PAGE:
I know it is a huge sacrifice for Vivian and her husband to provide Apollo with a retirement. They are fabulous people and are both compassionate animal lovers. Several people tried to talk Vivian into either giving Apollo away and hoping he wound up in a good home or giving him to a rescue. As Vivian said, Apollo is the love of her life and she knew for her own peace of mind that she could not chance him having such an unknown and risky future. So Apollo made the journey from Florida to join us in retirement. I still remember his arrival as the shipper arrived here at 3am! I spent the rest of the night in the barn with Apollo to make sure he settled in well.
Aside from his impressive presence Apollo has a wonderful personality. He is sweet and loving towards everyone, although he greatly prefers to be out in the pasture with his friends over being in the barn. When he first arrived he fell madly in love with Sparky the donkey. They were quite the mismatched pair and made for an interesting picture next to each other. Apollo was obsessed with Sparky and wanted him all to himself. He would herd him around to keep him away from the other horses. Apollo was not interested in Sparky being friends with anyone but him.
Apollo grazing nose to nose with Sparky; Apollo is 18.1 hands and sparky is a little over 14 hands
Apollo on his first day at our farm. It isn't a particularly good picture of Apollo, Jason or my Dad, but does a good job of showing how big he is.
To Sparky's relief that changed a few months later when Ivan joined us for retirement. Apollo dropped Sparky like a hot potato and Ivan became his new best friend. His loyalty to Ivan has been much more enduring than his loyalty to Sparky, as over two years later he and Ivan are still joined at the hip. They hate to be separated from each other and scream and call to each other incessantly on the rare occasion they have to spend a short while apart.
Apollo and his best friend IvanIt has been a lot of fun to have Apollo on the farm with us. He makes friends with everyone, people and horses. In fact, he has such a big social circle that he knew one of the retirees that arrived here about a year after he did. You met Stacey and Elfin in this post. As it turned out, Vivian and Stacey boarded at the same barn for awhile, and Stacey rode Apollo for Vivian several times! Stacey and Vivian had lost contact with each other as they each moved on to different barns, and neither knew that the other one had retired their horse with us. Stacey came to visit Elfin shortly after she retired him with us, and she recognized Apollo. It is really neat to realize what a small world we live in sometimes!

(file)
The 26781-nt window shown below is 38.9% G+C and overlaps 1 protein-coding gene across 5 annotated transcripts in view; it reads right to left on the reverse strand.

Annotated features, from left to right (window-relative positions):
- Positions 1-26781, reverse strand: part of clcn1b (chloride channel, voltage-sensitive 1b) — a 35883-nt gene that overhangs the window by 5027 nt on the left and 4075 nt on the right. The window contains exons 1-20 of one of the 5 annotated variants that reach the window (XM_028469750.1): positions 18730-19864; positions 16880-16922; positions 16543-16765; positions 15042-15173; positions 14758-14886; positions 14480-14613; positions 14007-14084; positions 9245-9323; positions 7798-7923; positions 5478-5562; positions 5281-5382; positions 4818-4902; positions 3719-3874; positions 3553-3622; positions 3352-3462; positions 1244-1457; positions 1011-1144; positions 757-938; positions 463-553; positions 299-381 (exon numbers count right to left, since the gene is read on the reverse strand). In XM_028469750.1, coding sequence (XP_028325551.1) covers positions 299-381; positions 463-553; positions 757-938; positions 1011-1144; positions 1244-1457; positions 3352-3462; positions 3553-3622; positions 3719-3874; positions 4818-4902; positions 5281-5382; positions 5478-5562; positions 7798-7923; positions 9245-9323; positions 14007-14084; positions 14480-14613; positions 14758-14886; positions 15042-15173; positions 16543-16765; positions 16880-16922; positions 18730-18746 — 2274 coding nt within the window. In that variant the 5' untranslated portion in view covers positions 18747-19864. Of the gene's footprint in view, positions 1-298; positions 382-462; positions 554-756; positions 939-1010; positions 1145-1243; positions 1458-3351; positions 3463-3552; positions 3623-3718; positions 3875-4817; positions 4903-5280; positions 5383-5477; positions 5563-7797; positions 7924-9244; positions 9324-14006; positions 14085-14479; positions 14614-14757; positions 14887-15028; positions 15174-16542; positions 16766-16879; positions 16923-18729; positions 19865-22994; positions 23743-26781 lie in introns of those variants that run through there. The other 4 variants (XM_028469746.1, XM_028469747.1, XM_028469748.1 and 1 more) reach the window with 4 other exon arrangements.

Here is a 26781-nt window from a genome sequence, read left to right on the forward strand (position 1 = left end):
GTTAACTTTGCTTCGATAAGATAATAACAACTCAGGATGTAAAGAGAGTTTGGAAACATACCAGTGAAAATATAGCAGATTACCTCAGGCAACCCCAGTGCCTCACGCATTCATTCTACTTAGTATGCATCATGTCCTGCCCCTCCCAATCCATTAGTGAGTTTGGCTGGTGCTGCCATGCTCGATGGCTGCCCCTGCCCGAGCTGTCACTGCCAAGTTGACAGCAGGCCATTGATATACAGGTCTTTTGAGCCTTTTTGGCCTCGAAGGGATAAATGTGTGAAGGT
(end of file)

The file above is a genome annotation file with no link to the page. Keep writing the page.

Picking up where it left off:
Sometimes Apollo makes me laugh out loud as he reminds me a bit of the elephant and the mouse. He is not always the bravest horse in the world, and will spook at things such as Cloudy appearing around the corner and surprising him. It is hard not to laugh when an 18.1 hand horse is snorting over a cat!
Apollo eyeing me suspiciously; he probably thought I was going to take him into the barn
We have thoroughly enjoyed hosting Apollo in his retirement. Vivian said that the heat and humidity of Florida was never a friend to Apollo, and she wanted him to go somewhere where he would be happy and well cared for. Of course my opinion is completely biased, but I think Apollo is both very happy and content and well cared for. We've enjoyed every minute of our time with him, and he has also been a wonderful conversation piece with visitors to the farm!